by Lynn Strongin
WHEN I THREW OPEN YOUR CLOSET I saw an abundance of yellow Dresses. So buy no more.Behind closed doors we sleepSo thin the wind roarsNight pours bees out of hives
I watch sunlight catch it like catching the first train into the cityPouring thru the minute antique glass found at United Thrift:I down to a nubbin of knot colorTime to refresh ourselves by drinking from the old roots what still millpond waterRemainsWhat white water is churningUp newDreamsKicking them as we do leaves in autumn.
IT IS AUTUMNI am still walkingWaking to the dream of writing about an imaginary beingHave I not been with loss long enough?Too long?Or is it just beginningWHEN half gods go, the gods arrive.
I AM CALLING FOR THE BICYCLE THIEF all things are flattened:Pancaked silver soup cans during the war effort:
Trees roadways.Cocoburo, glass with scissorsAntique watch one hundred years old.But coming back I am older, the goldSetting treesReminds me of the plethora of yellowToo bright to holdIt might be fire in shape of shawl or hat:I cannot unlock my past. The prime days of summer are about travel & vacation:My life touches the still point of this turning world:The hard drive cased in transparent plastic to protectAll my ribboned & unribboned words. If I can make peace with tieBy late noon thing uncrumple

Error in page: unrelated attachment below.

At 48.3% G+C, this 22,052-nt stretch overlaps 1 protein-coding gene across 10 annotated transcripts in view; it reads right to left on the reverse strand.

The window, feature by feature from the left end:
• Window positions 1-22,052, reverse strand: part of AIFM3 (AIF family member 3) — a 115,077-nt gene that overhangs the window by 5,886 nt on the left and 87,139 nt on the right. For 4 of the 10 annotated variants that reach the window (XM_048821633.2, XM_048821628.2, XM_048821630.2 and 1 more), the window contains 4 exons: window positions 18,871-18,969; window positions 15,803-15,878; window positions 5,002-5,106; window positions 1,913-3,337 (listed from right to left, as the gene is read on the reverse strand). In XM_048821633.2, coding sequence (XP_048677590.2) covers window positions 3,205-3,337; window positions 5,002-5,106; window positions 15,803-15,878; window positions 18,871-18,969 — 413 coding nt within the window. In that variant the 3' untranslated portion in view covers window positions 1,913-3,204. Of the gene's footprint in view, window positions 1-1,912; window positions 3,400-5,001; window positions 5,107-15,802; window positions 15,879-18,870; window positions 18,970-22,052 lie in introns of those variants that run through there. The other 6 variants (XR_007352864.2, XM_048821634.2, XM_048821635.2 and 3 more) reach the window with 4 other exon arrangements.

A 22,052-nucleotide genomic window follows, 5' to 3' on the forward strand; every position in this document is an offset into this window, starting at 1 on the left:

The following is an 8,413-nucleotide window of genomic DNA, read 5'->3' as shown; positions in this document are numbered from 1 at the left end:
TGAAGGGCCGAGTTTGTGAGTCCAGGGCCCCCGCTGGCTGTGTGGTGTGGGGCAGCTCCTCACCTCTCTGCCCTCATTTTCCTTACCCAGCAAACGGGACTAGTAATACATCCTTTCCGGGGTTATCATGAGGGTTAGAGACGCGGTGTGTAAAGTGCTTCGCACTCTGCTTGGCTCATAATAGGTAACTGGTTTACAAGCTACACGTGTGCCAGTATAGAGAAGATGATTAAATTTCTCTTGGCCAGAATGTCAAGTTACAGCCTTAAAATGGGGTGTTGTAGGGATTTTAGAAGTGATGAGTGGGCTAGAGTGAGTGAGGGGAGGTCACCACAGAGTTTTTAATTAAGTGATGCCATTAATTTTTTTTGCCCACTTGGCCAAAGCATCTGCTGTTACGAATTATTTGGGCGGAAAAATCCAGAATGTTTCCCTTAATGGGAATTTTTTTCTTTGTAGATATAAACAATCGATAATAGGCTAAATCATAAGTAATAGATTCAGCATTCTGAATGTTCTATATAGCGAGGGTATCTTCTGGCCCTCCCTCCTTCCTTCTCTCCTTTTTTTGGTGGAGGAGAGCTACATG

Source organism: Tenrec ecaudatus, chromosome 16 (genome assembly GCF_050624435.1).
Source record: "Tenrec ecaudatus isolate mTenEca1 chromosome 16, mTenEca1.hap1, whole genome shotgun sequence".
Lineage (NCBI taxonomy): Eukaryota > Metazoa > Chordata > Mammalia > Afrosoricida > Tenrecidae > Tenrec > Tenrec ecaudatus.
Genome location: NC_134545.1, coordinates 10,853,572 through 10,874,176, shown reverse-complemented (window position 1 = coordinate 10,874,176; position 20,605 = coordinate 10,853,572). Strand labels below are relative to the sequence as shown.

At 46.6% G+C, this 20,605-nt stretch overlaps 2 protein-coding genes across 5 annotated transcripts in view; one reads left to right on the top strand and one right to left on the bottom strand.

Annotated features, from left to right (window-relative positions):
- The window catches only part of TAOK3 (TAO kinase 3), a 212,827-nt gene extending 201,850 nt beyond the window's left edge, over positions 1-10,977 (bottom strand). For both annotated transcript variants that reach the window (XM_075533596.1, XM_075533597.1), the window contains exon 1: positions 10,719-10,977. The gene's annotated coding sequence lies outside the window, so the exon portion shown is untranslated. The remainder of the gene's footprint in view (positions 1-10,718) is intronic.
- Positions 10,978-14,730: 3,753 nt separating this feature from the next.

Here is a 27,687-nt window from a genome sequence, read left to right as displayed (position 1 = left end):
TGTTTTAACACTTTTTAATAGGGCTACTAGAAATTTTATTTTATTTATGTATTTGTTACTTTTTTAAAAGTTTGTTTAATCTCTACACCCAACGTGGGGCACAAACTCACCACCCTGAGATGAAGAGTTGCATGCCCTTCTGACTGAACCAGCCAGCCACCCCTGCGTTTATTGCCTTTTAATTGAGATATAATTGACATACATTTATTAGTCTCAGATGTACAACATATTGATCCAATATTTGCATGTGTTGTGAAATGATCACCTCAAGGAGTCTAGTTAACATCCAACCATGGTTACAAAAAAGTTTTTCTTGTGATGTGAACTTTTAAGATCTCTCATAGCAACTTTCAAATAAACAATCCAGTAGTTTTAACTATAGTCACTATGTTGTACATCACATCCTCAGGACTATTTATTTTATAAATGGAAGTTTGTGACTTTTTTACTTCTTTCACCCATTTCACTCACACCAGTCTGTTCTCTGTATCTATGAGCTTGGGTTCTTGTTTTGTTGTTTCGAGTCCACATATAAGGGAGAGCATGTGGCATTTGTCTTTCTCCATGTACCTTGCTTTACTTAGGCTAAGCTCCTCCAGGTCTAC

Like owls coming out of hiding to brave the earliest darkIn which perhaps I am dwelling:Nothing precisely wrongBut Lord things could not be rightExcept you guide me thru this song.
PREFER NOTHING TO THE LOVE OF CHRIST Saint Benedickt saysHow to be monastic and keep your day job:
Mine writing sheaves arranged like the burst, the flood of lemon colored garments, jonquilWhich hits the closet-opener in the face.Yet one wants stability as numerals climb, the clock ticking in the breviary style of the bones.I picture Goya’s mired men fighting with cudgels.The weaponized word mires the mind.With silent pastels we will be painted in the kingdom of the deaf. Where does the Mississippi carve its mud-dark paths?Our pasts converge:Life in a southern shack of reused lumber and here.Where have I changed my course? Point to polio but that’s too simple.And complexAs wrought silver tooled by hand.
One hundred years ago a woman sat in a parlorHer clothes, preserved behind glass, like confederate soldiers’ shrink to doll size.A doll one would lift tenderly in the handsExamining eye-socketsMouth which chips, kapok stuffingClothespin limbsEvery day I think tenderly of you, touch gently since age can crumble to dustLimbsAt touch.You have told me little; but enough to make me aware as the ferret or red fox in snow:You have told me little but I wake longing, so not enough. Never enough.